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Open Access Articles- Top Results for 3,3-Diphenylcyclobutanamine

3,3-Diphenylcyclobutanamine

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3,3-Diphenylcyclobutanamine
File:3,3-Diphenylcyclobutanamine.png
Systematic (IUPAC) name
3,3-diphenylcyclobutan-1-amine
Clinical data
  • Uncontrolled
Identifiers
None
PubChem CID 47486
ChemSpider 43204 7pxY
Chemical data
Formula C16H17N
223.31 g/mol
 14pxY (what is this?)  (verify)

3,3,-Diphenylcyclobutanamine is a psychostimulant drug which was originally prepared as an antidepressant in the late 1970s.[1] It appears to inhibit the reuptake of serotonin, norepinephrine, and dopamine, and may also induce their release as well.[1] The N-methyl and N,N-dimethyl analogues of the compound are also known and are more potent.[1] All three agents produce locomotor stimulation in animal studies, with the tertiary amine being the strongest.[1]

Synthesis

A number of methods were tried in order to construct the strained four-carbon ring. A synthesis of 3,3-diphenylcyclobutanone appeared in the literature.[2] The ketone was prepared in low yield by the reaction of diphenylketene with 2 equiv of diazomethane.[3] The latter synthesis, although low yielding, was used and the desired amines were prepared from 3,3-diphenylcyclobutanone.

Diphenylketene

Diphenylketene is produced by the elimination of hydrogen chloride from diphenylacetyl chloride in the presence of triethylamine.[4]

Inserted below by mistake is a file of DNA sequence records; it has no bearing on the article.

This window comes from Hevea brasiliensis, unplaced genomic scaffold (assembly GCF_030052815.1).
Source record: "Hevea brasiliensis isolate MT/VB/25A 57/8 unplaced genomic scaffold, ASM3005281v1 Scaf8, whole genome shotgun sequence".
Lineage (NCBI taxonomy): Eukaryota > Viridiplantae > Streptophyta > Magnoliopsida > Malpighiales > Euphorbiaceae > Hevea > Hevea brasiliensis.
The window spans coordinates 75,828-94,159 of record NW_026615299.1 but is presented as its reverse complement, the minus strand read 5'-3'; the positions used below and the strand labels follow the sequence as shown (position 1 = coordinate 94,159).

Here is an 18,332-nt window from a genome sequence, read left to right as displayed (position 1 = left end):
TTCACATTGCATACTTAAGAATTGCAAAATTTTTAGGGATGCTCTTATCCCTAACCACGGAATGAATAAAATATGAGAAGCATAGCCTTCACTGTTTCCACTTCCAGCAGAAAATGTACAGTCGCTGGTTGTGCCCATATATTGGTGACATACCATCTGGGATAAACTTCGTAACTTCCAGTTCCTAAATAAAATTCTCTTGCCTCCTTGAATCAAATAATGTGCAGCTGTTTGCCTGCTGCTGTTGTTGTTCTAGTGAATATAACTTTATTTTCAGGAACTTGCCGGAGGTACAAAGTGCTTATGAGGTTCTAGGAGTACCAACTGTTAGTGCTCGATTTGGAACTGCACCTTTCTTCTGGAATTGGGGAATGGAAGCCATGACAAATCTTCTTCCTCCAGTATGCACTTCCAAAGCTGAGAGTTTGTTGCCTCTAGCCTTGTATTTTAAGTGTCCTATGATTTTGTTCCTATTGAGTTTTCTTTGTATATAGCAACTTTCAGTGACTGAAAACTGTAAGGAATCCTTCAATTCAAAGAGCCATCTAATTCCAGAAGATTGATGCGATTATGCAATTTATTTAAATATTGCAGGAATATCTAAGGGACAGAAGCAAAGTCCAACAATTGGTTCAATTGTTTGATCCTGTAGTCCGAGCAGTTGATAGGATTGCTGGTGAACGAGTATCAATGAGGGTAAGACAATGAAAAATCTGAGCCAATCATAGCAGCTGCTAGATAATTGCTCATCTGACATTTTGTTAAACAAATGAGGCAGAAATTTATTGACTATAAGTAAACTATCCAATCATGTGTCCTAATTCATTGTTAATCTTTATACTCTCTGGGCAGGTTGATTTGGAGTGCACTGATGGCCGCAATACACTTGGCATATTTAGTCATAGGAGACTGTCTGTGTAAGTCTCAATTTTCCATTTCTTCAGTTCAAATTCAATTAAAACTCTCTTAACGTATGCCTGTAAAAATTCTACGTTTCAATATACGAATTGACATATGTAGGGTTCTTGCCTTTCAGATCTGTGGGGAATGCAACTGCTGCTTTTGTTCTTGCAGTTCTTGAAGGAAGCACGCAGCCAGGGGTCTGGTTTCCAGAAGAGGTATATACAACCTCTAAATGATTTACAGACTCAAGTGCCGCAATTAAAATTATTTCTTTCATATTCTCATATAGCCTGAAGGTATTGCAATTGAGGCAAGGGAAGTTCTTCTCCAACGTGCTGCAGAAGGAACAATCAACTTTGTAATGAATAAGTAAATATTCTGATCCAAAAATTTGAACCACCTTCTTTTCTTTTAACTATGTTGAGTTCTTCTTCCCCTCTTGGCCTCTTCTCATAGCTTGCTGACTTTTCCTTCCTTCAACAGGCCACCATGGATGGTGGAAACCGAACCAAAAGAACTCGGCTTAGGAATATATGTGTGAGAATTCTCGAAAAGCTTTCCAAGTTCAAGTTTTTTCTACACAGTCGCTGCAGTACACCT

File:Diphenylketene synthesis.svg
Preparation of Diphenylketene

See also

References

  1. ^ a b c d Carnmalm B, Rämsby S, Renyi AL, Ross SB, Ogren SO (January 1978). "Antidepressant agents. 9. 3,3-Diphenylcyclobutylamines, a new class of central stimulants". Journal of Medicinal Chemistry 21 (1): 78–82. PMID 22757. doi:10.1021/jm00199a014. 
  2. ^ Wilt, J. W.; Dabek, R. A.; Welzel, K. C. (1972). "Transannular neophyl rearrangement". The Journal of Organic Chemistry 37 (3): 425. doi:10.1021/jo00968a022.  edit
  3. ^ Michejda, C. J.; Comnick, R. W. (1975). "Acetolysis of 3,3-disubstituted cyclobutyl tosylates". The Journal of Organic Chemistry 40 (8): 1046. doi:10.1021/jo00896a010.  edit
  4. ^ Submitted by Edward C. Taylor Alexander McKillop, and George H. Hawks. Checked by C. J. Michejda, D. D. von Riesen, R. W. Comnick, and Henry E. Baumgarten. (1972). "DIPHENYLKETENE [Ethenone, diphenyl-]". Organic Syntheses 52: 36. doi:10.15227/orgsyn.052.0036.  edit


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